As to the banks giving away mortgages at a loss because they will all win in the long term..... I think that there is currently an element of desperation in the action of the banks in loosening the lending criteria. However, I think this is more about desperately trying to maintain impossible growth rates that have been promised to their shareholders. I am not sure it has anything to do with any conspiracy but more to do with the more mundane and far less interesting fact of incompetence. I think that another poster rightly pointed this out earlier.
I read your post with interest. I have a few questions as follows:
How much social housing is enough?
How do you decide who is deserving of social housing? What fair criteria is there for giving people high quality housing subsidised by the rest of society? Or would you argue for poor quality housing?
Social housing is very expensive in terms of investment and maintenance, and subsidy. How would this be paid for? Would you use a PFI for raising the finance or borrow more directly or tax more and buy later? What other services would you cut in order to pay for the expansion in cost of social housing? How much additional expenditure would be enough to satisfy the costs as per your answer to the 'How much social housing is enough?' question?
I hope these are not too many questions and look forward to your answer.
You are right that we can not blame the banks alone for the mess that we are in. However, they are playing their part as are consumers, 'buy to leters', the government and the media. It is not really about 'blame' but trying to figure out the how and what should those who are thinking about buying do.
WheatFromChaff:Your description of what caused so many problems in the last crash is perfectly fair. I would not argue for a comparison with the past though, but rather predict the bust on the basis that classical economics always wins in the end - however many people on however many occasions tell everyone that it is different this time. I was wrong for 3-4 years (albeit ** possibly ** due not knowing about the levels of immigration). I could still be wrong and misguided to think that old fashioned economic theory will work in the end. The last time it was 'different this time' was the new economy, with a 'wall of money' chasing shares with not enough supply of shares to meet demand, and therefore a long term upwards revaluation of shares.....ooooops. Didn't quite work out though....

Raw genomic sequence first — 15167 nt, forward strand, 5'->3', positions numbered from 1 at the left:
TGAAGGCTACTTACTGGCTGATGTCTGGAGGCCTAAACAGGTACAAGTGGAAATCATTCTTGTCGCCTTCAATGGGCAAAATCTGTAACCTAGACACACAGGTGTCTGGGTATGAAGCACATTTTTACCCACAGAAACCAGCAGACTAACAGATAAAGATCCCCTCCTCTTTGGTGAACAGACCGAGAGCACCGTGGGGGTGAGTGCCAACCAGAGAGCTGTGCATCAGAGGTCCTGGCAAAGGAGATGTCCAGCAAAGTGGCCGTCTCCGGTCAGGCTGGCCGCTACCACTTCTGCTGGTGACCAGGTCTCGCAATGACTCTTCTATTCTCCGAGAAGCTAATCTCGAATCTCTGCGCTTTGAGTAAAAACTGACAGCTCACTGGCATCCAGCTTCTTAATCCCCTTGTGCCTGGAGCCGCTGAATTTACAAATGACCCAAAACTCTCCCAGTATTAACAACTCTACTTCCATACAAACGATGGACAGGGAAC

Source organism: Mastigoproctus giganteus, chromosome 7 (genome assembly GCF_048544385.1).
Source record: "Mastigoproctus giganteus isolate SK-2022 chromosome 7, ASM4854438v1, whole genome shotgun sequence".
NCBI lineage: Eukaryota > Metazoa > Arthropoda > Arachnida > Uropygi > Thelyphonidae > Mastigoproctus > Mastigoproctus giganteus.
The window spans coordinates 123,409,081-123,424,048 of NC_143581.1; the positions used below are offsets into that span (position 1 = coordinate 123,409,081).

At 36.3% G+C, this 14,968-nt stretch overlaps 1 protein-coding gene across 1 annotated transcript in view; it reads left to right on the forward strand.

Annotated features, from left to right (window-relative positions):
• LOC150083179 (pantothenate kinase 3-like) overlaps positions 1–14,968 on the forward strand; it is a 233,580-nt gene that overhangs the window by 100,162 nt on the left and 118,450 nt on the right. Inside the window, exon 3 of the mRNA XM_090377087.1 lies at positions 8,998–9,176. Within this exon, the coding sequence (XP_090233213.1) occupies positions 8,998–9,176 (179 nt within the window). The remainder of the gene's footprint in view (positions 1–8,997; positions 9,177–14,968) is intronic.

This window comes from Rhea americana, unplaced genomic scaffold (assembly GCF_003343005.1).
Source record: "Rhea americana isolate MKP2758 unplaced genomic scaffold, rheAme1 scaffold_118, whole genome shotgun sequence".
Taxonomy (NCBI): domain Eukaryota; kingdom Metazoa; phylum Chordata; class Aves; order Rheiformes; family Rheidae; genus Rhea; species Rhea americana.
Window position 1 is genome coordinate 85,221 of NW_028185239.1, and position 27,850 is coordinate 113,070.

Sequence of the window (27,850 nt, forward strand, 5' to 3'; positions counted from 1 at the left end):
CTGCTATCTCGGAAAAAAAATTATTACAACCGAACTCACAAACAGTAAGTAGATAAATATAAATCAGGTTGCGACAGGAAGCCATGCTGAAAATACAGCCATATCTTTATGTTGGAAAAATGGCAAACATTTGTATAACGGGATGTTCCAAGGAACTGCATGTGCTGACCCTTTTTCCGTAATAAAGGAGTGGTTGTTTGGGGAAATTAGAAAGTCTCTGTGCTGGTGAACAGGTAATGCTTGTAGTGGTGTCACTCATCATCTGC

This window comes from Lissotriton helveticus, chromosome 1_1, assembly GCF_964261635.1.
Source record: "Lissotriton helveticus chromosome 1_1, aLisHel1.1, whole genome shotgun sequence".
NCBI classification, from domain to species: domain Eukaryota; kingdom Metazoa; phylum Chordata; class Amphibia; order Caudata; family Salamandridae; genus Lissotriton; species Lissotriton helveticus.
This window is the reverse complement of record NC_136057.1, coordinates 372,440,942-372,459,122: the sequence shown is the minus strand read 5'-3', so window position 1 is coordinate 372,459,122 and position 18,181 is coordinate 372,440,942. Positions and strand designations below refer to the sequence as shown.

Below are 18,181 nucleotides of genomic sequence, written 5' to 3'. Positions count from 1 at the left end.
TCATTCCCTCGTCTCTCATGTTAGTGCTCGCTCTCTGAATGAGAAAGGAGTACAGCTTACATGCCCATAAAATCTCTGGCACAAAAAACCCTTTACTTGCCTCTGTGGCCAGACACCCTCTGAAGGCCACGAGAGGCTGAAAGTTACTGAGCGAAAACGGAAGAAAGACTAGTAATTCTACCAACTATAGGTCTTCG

And my comments on the Guardian in August.......
Aug 11 07, 5:39am
I'm not sure that there is a full and frank acknowledgement of how bad things are yet. This is not an incident, but the start of a serious collapse. The idea that central banks can halt it is absurd.
CDOs and the other derivatives that have oiled the wheels of the Anglo-Saxon economies are just the start. It is not just sub-prime that is the problem - it is far deeper.
Think of the UK as a single household. Two of the people in the house are working and earning money and they have a total combined income of £40,000 per year. However, they also live in London and own a semi-detached house. This is increasing in value by £15,000 a year - which is the same as the earnings of one of the people.
The £40,000 is enough to live a comfortable life, but the household wants better than comfortable. They want better cars, holidays and everything else money can buy. So they borrow £5000 a year using the increase in the value of their house as collateral. This is still not enough though, so they borrow on credit cards and bank loans. Another £5000 per year.
They spend all of this money on foreign holidays (moving money out of the UK), buy an expensive German car (moving money out of the UK), and the latest gadgets and gizmos (moving money out of the UK). They also spend money at bars, restaurants, on home improvements (employing builders etc.) and buy designer clothes.
Is this household richer or poorer? They have a rising asset that covers the cost of their debt so perhaps they are richer? On the other hand an asset may go down in value as well as up. Are they really richer?